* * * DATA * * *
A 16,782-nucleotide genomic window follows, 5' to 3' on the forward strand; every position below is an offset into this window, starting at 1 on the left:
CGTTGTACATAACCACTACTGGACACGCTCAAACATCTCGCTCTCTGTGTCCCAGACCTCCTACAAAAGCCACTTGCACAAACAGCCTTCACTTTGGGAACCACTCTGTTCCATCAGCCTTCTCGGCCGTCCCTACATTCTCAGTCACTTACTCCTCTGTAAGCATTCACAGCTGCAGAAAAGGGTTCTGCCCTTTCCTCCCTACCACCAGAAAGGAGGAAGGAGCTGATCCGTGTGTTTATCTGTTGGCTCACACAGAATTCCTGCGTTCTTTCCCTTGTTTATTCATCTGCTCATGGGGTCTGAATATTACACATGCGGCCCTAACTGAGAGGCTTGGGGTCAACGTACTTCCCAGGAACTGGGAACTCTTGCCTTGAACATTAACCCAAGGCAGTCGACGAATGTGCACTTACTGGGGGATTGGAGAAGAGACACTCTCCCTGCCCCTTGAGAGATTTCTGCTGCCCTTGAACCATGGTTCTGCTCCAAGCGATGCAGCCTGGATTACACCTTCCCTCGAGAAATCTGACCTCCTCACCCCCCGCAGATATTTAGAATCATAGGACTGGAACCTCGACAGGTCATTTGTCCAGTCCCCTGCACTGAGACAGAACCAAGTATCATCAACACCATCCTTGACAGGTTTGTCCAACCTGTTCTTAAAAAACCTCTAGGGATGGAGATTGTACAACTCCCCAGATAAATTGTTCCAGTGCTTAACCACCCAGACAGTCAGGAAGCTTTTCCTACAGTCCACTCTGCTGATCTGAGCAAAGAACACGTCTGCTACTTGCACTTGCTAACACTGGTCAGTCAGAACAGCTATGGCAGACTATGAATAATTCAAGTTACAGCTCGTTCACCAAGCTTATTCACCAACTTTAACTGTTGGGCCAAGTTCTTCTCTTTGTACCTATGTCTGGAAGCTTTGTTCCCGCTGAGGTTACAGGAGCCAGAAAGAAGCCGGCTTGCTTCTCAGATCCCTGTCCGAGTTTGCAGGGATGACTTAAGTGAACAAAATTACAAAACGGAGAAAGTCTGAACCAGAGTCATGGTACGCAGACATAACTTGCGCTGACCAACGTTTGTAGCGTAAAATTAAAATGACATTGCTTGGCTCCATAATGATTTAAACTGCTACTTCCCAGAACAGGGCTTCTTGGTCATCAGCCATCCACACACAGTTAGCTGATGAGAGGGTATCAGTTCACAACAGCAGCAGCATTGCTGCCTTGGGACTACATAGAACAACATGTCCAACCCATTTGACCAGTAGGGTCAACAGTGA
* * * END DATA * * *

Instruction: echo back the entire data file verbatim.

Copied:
A 16,782-nucleotide genomic window follows, 5' to 3' on the forward strand; every position below is an offset into this window, starting at 1 on the left:
CGTTGTACATAACCACTACTGGACACGCTCAAACATCTCGCTCTCTGTGTCCCAGACCTCCTACAAAAGCCACTTGCACAAACAGCCTTCACTTTGGGAACCACTCTGTTCCATCAGCCTTCTCGGCCGTCCCTACATTCTCAGTCACTTACTCCTCTGTAAGCATTCACAGCTGCAGAAAAGGGTTCTGCCCTTTCCTCCCTACCACCAGAAAGGAGGAAGGAGCTGATCCGTGTGTTTATCTGTTGGCTCACACAGAATTCCTGCGTTCTTTCCCTTGTTTATTCATCTGCTCATGGGGTCTGAATATTACACATGCGGCCCTAACTGAGAGGCTTGGGGTCAACGTACTTCCCAGGAACTGGGAACTCTTGCCTTGAACATTAACCCAAGGCAGTCGACGAATGTGCACTTACTGGGGGATTGGAGAAGAGACACTCTCCCTGCCCCTTGAGAGATTTCTGCTGCCCTTGAACCATGGTTCTGCTCCAAGCGATGCAGCCTGGATTACACCTTCCCTCGAGAAATCTGACCTCCTCACCCCCCGCAGATATTTAGAATCATAGGACTGGAACCTCGACAGGTCATTTGTCCAGTCCCCTGCACTGAGACAGAACCAAGTATCATCAACACCATCCTTGACAGGTTTGTCCAACCTGTTCTTAAAAAACCTCTAGGGATGGAGATTGTACAACTCCCCAGATAAATTGTTCCAGTGCTTAACCACCCAGACAGTCAGGAAGCTTTTCCTACAGTCCACTCTGCTGATCTGAGCAAAGAACACGTCTGCTACTTGCACTTGCTAACACTGGTCAGTCAGAACAGCTATGGCAGACTATGAATAATTCAAGTTACAGCTCGTTCACCAAGCTTATTCACCAACTTTAACTGTTGGGCCAAGTTCTTCTCTTTGTACCTATGTCTGGAAGCTTTGTTCCCGCTGAGGTTACAGGAGCCAGAAAGAAGCCGGCTTGCTTCTCAGATCCCTGTCCGAGTTTGCAGGGATGACTTAAGTGAACAAAATTACAAAACGGAGAAAGTCTGAACCAGAGTCATGGTACGCAGACATAACTTGCGCTGACCAACGTTTGTAGCGTAAAATTAAAATGACATTGCTTGGCTCCATAATGATTTAAACTGCTACTTCCCAGAACAGGGCTTCTTGGTCATCAGCCATCCACACACAGTTAGCTGATGAGAGGGTATCAGTTCACAACAGCAGCAGCATTGCTGCCTTGGGACTACATAGAACAACATGTCCAACCCATTTGACCAGTAGGGTCAACAGTGA